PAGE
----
Authentic Living

This month I want to share a few random ramblings, food for thought.

Authentic Faith: Fr. Pendolphi gave a homily a couple weeks ago about “Authentic Faith”. The jist was there is a difference in practicing your faith for the good of God, vs. practicing your faith for the good of yourself. I thought about that a bit and asked myself how genuinely, how authentically I exercise my faith. I think I measure up okay but I still need some work in this regard. One good way to ensure that a good deed is genuine rather than ostentatious is to not let anyone know you did the deed. Offering up a prayer for someone without telling them is an example. However, there are times that you know a person will receive greater comfort and support if they know you are praying for them. Sharing the fact that you pray for another is also a good way to openly express your faith and give glory to God by recognizing His love and mercy. Really it boils down to only God and myself truly know how authentic my faith is. I am best armed by remembering always that a good act can turn into something more self-serving than serving to others. If I keep that in mind I can guard against selfishness.

Reconciliation – God’s Authentic Love: Sometimes it takes me a while for things to sink into this noggin of mine. I have written in the past about confession and how much we gain from it. By the nature of the act of Reconciliation we focus heavily on ourselves, and that is good and necessary. We gain so much from reconciliation. Burdens are lightened, the weight of stain is lifted from our shoulders, we are renewed. That God has given this sacrament to us is a beautiful measure of His love for us. God surely didn’t have to give this to us, nor would anyone disagree that in human terms, at least, we so often don’t deserve such open and inviting mercy. God is a God of pure love and through that pure love He continually keeps His arms open to us and invites us to share through Him that love. What I finally realized is while we are busy focusing on ourselves when preparing for Reconciliation, what a beautiful expression of giving glory to God it is when we step into that confessional. By stepping into the confessional we express God’s glorious nature not only because we show belief in God’s mercy but also we are recognizing that God has the power to forgive our sins.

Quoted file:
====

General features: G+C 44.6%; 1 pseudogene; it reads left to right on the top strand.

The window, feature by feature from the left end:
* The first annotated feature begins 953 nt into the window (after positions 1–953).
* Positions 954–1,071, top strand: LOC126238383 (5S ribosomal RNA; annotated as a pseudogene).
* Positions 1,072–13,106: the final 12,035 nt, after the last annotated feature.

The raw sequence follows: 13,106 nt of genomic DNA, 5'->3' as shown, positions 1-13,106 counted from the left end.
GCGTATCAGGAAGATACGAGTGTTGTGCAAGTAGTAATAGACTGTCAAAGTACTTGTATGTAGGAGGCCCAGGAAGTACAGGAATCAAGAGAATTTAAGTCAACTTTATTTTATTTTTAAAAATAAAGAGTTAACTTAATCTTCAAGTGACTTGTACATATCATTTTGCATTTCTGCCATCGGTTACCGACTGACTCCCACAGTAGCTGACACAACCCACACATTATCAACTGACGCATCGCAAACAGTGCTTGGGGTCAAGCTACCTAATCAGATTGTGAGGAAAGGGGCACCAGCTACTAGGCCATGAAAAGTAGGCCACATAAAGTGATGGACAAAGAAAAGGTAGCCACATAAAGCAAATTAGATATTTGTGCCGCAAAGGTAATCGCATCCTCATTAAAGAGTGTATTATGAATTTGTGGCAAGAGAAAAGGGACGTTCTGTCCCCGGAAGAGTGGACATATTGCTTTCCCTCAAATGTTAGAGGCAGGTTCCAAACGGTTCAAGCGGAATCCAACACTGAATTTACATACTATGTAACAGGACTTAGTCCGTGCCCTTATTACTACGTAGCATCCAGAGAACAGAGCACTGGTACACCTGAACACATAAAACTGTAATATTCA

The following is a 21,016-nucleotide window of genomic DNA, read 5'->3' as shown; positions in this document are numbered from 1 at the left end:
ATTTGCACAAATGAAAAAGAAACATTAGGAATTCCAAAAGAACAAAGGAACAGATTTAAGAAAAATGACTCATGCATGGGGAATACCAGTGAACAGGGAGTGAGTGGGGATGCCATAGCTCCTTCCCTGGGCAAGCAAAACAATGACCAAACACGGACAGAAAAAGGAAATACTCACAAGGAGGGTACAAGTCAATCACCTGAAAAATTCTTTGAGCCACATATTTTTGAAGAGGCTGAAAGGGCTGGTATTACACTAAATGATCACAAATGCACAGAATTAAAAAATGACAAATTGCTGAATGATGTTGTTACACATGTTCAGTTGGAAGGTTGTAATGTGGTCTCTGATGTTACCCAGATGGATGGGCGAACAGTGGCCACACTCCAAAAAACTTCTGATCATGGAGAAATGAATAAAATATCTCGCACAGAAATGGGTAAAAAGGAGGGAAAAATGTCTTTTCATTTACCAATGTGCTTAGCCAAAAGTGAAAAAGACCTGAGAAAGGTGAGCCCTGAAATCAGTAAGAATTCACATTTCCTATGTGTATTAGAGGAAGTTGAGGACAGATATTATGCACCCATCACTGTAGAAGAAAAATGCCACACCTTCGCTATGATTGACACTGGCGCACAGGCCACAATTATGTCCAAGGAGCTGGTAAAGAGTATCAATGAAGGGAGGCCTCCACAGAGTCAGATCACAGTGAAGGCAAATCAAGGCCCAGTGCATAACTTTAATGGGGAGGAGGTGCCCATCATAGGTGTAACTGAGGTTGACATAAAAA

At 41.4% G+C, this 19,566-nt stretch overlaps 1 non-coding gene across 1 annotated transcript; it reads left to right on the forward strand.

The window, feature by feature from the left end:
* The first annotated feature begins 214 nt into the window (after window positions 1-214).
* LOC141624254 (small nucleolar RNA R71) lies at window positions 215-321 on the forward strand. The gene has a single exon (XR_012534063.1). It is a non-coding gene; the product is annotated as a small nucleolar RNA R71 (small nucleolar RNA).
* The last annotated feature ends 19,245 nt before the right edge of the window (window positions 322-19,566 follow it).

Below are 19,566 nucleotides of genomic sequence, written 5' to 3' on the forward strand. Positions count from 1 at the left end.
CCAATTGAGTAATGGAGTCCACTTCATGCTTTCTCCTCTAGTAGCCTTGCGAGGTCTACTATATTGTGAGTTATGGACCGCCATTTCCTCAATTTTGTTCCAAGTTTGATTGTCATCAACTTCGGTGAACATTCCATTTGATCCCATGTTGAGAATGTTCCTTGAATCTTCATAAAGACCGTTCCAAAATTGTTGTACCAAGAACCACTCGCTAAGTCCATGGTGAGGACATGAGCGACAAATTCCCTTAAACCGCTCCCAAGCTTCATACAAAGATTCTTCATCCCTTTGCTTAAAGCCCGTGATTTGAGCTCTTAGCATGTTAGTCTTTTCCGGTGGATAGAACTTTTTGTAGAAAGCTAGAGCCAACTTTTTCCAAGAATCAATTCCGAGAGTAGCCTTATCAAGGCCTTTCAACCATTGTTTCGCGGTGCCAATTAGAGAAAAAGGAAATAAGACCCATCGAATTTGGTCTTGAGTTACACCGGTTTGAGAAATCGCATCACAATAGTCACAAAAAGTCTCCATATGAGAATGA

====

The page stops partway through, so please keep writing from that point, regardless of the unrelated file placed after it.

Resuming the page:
Authentic living, an example: Just recently my door bell rang. When I answered it there was a girl probably about 11 or 12 and her Dad. It only took a second to see the young girl was upset. Her Dad asked if the car on the street was ours and then told us he and his daughter were riding bikes and she accidentally hit the side of the car. With that the girl started to cry and said “I’m sorry”, with obvious sincerity. Since it is my daughter’s car I went into the house to get her before taking a look at the damage. When we got out there we indeed could see some minor damage, basically an 18 inch scratch in the paint. The girl began to cry again and said she was sorry. Without a hitch, Brenda gave the girl a hug and said it was no big deal. She told her it was an old car and that she understood it was an accident. Brenda also added that she was grateful the girl and her Dad told us about it instead of continuing on, that it was the right thing to do. Brenda could have justifiably been upset, but instead by her actions she consoled the girl, reinforced that it is best to admit to a wrong even if accidental, and reaffirmed that we have the capacity to show compassion even when we have been wronged. Both the girl and her Dad were quite relieved, and I was proud of Brenda. Her actions were a message of compassion to someone who most likely did not expect it.

Pat Rosmarin, Lecturer